Stock: A type of security that signifies ownership in a corporation and represents a claim on part of the corporation's assets and earnings.There are two main types of stock: common and preferred.
Common stock: Usually entitles the owner to vote at shareholders' meetings and to receive dividends.
Preferred stock: Generally does not have voting rights, but has a higher claim on assets and earnings than the common shares.
Outstanding: Used in the context of general equities. Stock held by shareholders (verses the company's treasury stock).
Market capitalization: The total dollar value of all outstanding shares. Computed as shares times current market price. Capitalization is a measure of corporate size.
Market value: (1) The price at which a security is trading and could presumably be purchased or sold. (2) What investors believe a firm is worth; calculated by multiplying the number of shares outstanding by the current market price of a firm's shares.
Value stocks: Stocks with low price/book ratios or price/earnings ratios. Historically, value stocks have enjoyed higher average returns than growth stocks (stocks with high price/book or P/E ratios) in a variety of countries.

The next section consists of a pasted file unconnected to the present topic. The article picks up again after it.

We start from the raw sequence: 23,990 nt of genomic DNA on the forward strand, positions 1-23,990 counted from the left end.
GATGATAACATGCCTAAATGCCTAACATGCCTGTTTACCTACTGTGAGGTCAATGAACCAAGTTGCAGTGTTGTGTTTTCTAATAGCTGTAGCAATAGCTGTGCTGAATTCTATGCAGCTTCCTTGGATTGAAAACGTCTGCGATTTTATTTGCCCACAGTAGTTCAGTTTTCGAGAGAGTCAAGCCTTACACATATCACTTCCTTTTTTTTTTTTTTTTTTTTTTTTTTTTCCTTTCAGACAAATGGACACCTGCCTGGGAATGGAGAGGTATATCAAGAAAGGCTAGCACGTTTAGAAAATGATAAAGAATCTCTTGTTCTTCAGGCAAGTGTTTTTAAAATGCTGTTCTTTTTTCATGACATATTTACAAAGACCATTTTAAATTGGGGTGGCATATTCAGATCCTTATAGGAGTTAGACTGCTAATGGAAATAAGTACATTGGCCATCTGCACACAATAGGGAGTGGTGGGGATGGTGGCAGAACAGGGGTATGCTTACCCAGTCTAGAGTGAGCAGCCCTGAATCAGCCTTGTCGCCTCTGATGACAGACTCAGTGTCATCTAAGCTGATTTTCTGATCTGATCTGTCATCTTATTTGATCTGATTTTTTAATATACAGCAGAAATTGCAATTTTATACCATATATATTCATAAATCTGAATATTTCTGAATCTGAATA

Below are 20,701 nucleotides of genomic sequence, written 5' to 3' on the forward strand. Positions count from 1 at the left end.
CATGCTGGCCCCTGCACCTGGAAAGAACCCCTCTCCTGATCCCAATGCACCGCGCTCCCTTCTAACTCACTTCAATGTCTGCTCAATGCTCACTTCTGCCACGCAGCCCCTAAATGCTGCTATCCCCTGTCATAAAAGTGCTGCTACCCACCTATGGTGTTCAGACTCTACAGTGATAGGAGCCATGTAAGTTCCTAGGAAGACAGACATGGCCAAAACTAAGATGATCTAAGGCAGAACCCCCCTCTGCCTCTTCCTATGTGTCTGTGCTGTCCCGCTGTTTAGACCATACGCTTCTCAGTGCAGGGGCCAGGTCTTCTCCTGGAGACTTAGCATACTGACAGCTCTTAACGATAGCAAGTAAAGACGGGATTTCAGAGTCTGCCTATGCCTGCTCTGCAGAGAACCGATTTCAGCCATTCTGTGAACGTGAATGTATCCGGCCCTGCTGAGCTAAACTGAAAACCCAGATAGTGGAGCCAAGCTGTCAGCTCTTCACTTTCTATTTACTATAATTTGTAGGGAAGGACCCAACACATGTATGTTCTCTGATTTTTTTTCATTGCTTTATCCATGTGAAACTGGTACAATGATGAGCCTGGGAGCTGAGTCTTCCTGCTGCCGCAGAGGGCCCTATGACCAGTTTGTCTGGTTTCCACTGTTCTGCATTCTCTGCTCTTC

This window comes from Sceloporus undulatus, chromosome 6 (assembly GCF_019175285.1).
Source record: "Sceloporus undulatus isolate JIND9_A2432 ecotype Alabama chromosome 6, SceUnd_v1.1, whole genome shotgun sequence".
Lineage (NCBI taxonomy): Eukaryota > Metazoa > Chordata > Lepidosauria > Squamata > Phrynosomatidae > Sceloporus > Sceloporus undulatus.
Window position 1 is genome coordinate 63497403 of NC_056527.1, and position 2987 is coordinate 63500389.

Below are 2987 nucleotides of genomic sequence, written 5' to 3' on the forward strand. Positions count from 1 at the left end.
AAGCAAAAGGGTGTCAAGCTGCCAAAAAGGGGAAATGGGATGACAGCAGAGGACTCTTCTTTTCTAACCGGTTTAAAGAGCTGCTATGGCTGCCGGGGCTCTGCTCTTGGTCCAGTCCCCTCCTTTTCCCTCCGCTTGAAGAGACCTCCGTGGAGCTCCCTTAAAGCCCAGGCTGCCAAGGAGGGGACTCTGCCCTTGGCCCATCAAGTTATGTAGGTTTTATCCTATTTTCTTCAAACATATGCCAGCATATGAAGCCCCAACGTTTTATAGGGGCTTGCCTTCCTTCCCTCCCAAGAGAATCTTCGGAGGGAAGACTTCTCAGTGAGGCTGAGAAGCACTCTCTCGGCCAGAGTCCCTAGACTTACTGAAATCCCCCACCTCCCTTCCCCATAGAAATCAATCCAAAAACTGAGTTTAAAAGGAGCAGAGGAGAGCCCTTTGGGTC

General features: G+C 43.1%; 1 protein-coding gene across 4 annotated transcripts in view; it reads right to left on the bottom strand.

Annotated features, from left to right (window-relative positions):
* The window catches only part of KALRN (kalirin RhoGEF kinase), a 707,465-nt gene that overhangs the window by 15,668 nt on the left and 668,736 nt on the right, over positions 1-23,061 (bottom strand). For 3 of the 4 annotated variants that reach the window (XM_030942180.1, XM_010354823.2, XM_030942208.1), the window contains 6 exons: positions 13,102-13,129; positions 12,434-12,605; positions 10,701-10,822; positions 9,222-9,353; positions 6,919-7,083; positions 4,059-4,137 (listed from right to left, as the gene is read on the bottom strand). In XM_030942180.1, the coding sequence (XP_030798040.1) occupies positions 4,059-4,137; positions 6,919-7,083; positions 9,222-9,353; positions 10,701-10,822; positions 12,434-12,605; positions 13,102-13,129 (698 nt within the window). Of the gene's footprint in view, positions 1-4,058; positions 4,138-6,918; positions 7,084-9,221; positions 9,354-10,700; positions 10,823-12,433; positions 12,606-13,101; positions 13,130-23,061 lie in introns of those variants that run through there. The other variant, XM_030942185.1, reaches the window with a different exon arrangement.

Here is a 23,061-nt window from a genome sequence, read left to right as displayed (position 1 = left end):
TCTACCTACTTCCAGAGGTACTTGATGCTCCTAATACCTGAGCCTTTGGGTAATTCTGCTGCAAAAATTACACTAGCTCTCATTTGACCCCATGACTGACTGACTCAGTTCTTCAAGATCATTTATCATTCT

Earnings per share (EPS): A company's profit divided by its number of common outstanding shares. If a company earning $2 million in one year had 2 million common shares of stock outstanding, its EPS would be $1 per share. In calculating EPS, the company often uses a weighted average of shares outstanding over the reporting term. The one-year (historical or trailing) EPS growth rate is calculated as the percentage change in earnings per share. The prospective EPS growth rate is calculated as the percentage change in this year's earnings and the consensus forecast earnings for next year.
Price earning ratio: Ratio for valuing a company that measures its current share price relative to its per-share earnings. For example, suppose that a company is currently trading at $43 a share and its earnings over the last 12 months were $1.95 per share.